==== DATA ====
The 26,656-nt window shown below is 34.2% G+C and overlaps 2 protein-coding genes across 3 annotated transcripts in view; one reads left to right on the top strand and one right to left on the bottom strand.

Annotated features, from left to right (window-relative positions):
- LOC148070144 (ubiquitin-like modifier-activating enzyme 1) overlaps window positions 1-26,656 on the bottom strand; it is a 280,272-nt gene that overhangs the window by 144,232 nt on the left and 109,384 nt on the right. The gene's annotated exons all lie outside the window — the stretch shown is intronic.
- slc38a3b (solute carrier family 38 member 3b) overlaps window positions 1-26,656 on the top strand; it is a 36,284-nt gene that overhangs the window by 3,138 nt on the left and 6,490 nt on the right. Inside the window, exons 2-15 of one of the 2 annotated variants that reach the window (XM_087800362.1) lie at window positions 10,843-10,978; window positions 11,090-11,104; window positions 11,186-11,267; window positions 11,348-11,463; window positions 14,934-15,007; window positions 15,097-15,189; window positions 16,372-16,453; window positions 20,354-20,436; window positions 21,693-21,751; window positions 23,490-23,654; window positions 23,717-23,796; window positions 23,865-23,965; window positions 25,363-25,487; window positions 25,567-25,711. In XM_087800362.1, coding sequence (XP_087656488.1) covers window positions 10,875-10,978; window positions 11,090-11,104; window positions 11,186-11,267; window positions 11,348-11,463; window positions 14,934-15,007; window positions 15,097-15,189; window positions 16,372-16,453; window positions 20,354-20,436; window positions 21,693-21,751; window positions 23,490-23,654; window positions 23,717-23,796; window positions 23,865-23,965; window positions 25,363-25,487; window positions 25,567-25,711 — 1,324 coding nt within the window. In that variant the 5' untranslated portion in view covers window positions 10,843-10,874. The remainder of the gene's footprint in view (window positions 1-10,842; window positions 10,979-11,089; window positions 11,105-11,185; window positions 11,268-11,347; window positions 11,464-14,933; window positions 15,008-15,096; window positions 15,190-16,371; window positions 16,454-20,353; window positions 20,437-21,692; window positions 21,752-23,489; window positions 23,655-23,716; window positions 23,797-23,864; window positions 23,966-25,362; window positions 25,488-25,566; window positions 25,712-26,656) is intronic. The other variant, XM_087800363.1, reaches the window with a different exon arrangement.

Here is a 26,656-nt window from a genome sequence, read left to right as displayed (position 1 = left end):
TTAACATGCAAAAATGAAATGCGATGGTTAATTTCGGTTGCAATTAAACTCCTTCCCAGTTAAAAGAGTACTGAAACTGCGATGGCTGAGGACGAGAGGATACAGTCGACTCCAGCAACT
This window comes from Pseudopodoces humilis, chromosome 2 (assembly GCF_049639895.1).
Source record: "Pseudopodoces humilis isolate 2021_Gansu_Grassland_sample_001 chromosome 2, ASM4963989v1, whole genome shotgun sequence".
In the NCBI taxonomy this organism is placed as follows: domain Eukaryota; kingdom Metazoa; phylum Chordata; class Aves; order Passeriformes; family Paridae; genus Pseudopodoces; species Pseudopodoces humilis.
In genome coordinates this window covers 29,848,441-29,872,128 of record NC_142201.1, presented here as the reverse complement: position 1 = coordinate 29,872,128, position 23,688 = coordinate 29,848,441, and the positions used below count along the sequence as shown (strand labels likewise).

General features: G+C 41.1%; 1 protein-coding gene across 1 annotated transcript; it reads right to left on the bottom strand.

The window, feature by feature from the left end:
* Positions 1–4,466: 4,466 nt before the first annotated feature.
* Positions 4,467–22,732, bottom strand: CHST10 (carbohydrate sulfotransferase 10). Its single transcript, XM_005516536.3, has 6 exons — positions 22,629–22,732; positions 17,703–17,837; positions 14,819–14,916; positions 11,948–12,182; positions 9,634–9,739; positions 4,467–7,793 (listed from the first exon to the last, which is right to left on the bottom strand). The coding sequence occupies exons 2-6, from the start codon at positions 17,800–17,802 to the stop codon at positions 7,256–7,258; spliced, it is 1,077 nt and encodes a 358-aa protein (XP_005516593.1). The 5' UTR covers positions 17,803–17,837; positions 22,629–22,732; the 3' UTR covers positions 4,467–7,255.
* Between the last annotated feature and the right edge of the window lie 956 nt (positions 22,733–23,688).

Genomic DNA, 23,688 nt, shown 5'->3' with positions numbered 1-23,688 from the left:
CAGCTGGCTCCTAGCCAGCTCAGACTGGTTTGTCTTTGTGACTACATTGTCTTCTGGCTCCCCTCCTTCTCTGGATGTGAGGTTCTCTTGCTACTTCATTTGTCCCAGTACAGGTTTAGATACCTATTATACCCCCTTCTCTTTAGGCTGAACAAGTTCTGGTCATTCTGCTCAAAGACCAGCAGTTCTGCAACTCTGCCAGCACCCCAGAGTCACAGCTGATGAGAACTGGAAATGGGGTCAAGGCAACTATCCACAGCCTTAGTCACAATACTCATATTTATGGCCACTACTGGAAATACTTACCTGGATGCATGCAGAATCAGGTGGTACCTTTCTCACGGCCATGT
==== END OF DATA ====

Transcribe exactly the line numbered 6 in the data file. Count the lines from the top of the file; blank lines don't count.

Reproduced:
TTAACATGCAAAAATGAAATGCGATGGTTAATTTCGGTTGCAATTAAACTCCTTCCCAGTTAAAAGAGTACTGAAACTGCGATGGCTGAGGACGAGAGGATACAGTCGACTCCAGCAACT